I will miss you tomorrow, and the day after that, and the day after that, and the day after that … and then the day after that I will stop missing you, because you’ll have come back home, and we will get on with another eleventy years of marriage.

As Dolores Hfuhruhurr so aptly put it: “You – man of steel! I can’t wait … ’til next Thursday.”

I love you. xx

Benjer

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I have just discovered Slide!!

Benjer was painted in soft pastel back in October 2004. He was my first commissioned piece, a surprise gift from a friend for her mother (his owner) in Chicago, and you can follow his progress via the image sequence below. It may be of interest to anyone who wishes to try their hand at an animal portrait in pastels, and wonders how somebody else (who didn’t have a clue when she set out to paint a dog for the first time – and this was that dog!) approached it.

While you were sleeping … Boast post #2

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I was struck by many things about Audrey Niffenegger’s astonishing novel The Time-Traveler’s Wife when I read it in early 2007 – just before I started this blog – and among them was a tender description of one of the characters, an artist, making a pastel drawing, from life, of a sleeping baby.

As a pastellist, I yearned to do this with my own infant daughter. She’s 18 months old now, and still I have not accomplished it. I found it impossible to sketch her back in those early days, when the only place she would give in to a daytime nap was in my arms; but from the past year I have a handful of small pen sketches made of her while she slept in her pushchair. I thought I would share them as a montage. (The one in the bottom right-hand corner was done 5 days ago while in a moving car, where (strangely) it is easier to draw than to write.)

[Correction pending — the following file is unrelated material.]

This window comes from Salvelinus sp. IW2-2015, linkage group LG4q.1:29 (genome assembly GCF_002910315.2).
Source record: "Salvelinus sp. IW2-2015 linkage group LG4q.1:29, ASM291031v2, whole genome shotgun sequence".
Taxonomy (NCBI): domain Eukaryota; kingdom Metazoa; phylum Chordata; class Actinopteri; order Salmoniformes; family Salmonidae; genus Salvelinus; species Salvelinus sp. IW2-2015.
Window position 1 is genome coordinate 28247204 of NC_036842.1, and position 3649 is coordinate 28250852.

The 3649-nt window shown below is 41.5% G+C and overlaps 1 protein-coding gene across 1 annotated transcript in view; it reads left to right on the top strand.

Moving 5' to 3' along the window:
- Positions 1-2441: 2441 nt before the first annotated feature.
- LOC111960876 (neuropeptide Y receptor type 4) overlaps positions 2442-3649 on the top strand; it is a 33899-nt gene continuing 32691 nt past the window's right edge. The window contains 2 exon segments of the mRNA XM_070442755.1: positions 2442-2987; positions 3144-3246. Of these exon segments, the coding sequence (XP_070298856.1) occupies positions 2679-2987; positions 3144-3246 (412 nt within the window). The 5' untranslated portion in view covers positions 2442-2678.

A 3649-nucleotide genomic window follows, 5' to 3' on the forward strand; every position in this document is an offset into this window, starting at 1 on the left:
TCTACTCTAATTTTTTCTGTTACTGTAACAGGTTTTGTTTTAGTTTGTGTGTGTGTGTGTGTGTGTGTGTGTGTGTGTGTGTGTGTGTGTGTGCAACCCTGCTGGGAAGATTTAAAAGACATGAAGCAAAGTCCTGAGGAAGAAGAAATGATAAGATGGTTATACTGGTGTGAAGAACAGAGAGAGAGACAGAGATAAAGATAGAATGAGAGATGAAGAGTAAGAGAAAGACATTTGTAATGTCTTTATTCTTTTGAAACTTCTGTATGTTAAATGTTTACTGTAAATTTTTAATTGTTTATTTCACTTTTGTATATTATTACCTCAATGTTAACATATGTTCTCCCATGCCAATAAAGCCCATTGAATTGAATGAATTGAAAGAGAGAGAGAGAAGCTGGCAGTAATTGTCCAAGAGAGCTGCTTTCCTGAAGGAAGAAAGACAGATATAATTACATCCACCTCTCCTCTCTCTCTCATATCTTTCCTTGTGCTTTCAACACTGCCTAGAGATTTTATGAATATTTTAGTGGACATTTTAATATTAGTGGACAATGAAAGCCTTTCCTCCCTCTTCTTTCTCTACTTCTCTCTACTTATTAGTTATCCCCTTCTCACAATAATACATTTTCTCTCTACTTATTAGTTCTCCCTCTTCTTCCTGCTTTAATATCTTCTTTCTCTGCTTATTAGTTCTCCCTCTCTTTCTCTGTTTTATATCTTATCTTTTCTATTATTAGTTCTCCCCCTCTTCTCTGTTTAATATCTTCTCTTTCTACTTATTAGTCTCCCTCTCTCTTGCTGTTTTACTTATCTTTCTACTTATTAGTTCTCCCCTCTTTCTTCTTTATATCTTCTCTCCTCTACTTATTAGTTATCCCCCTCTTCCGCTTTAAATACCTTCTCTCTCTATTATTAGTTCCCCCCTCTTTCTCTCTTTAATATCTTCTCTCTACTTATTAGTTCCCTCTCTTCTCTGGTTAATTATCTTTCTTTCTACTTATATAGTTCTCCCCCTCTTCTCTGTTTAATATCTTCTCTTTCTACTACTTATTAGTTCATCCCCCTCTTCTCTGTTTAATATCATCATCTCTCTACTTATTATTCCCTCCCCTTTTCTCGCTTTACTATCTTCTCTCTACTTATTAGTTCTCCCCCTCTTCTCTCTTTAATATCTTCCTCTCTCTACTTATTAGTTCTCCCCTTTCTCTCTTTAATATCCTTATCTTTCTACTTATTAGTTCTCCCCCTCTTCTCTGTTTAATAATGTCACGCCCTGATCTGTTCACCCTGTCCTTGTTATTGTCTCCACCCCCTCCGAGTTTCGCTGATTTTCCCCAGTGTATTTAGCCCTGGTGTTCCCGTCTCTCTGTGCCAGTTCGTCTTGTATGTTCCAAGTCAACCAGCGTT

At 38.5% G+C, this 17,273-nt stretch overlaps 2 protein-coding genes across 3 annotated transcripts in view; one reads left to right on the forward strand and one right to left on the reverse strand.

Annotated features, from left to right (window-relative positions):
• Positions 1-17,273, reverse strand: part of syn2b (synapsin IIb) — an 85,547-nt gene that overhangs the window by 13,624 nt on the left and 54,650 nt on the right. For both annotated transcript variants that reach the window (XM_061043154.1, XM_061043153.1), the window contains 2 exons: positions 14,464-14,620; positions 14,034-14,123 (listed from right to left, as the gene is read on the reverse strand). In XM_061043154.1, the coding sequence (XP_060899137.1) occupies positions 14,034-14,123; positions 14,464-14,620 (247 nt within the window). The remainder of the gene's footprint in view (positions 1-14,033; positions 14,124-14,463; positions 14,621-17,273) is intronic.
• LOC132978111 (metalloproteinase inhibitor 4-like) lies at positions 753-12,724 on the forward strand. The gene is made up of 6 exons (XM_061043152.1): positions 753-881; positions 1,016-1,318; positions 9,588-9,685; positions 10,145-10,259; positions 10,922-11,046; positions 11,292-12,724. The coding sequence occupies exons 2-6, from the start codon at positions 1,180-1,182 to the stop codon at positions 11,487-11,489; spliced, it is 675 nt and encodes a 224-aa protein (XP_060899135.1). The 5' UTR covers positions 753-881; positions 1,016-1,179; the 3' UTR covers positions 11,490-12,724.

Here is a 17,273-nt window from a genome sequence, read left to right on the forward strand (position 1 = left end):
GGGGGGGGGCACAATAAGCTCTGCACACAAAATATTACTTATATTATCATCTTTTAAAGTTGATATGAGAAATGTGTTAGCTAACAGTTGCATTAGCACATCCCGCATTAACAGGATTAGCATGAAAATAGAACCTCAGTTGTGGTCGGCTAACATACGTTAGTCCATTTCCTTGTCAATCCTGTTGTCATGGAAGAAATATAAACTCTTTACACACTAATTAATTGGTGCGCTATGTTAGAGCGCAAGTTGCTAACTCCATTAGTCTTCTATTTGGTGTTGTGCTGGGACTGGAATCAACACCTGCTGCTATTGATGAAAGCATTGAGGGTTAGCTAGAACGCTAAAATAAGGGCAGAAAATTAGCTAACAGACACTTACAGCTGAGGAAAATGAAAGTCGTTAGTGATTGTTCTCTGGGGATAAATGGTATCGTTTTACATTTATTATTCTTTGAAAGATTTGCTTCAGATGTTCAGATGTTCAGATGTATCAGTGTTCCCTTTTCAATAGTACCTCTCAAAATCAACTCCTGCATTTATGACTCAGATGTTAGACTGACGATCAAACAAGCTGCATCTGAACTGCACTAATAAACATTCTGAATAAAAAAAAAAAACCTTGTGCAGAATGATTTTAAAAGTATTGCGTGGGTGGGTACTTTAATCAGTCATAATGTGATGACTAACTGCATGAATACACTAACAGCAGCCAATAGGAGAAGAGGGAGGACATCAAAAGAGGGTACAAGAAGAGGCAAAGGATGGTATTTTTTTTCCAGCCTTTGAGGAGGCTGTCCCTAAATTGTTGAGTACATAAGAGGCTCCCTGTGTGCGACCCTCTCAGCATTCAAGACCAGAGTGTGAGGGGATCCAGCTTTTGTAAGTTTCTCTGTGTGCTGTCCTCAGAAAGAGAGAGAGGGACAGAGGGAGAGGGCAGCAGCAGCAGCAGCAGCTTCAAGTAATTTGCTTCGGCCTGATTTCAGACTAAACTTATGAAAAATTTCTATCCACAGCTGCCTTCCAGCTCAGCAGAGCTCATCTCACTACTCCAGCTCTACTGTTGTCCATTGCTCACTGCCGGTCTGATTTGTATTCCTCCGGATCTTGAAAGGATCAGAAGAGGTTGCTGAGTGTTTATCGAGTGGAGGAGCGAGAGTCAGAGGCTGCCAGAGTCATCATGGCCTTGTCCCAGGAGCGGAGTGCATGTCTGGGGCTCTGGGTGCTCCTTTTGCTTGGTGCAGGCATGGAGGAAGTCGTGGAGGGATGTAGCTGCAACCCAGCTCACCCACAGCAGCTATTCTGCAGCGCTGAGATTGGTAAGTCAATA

I have painted M in oil pastels, but “only” from a photo, as shared here. One day , perhaps, she will be patient enough to indulge her mummy while I sketch her awake, and from life.

Meanwhile, here is a record of the moment when she stopped simply making lines back and forth across the page, and started visibly experimenting with mark-making: she was 17 months old. These drawings remind me of abstract work that I have seen, and I’m very fond of them. To me they’re like an exotic script, or some strange dance notation.


EDM #54: Not so much a sketch …

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… as a three-and-a-half-hour experiment. I had never attempted a portrait in oil pastels, and wanted to try one using a limited palette of four shades, similar to those which have worked well for me in several soft-pastel portraits.

I built up the image on warm-tinted Ingres paper in Neocolor II (wax pastels) and Neopastel (oil pastels), blending with fingers and kitchen towels. It’s about 8×5″. The highlights have scanned rather harshly, and I can see a couple of details I may be tempted to tweak; but I can’t help but be happy to see that little face on the page.

This is EDM Challenge #54: Draw someone you love.

My little girl.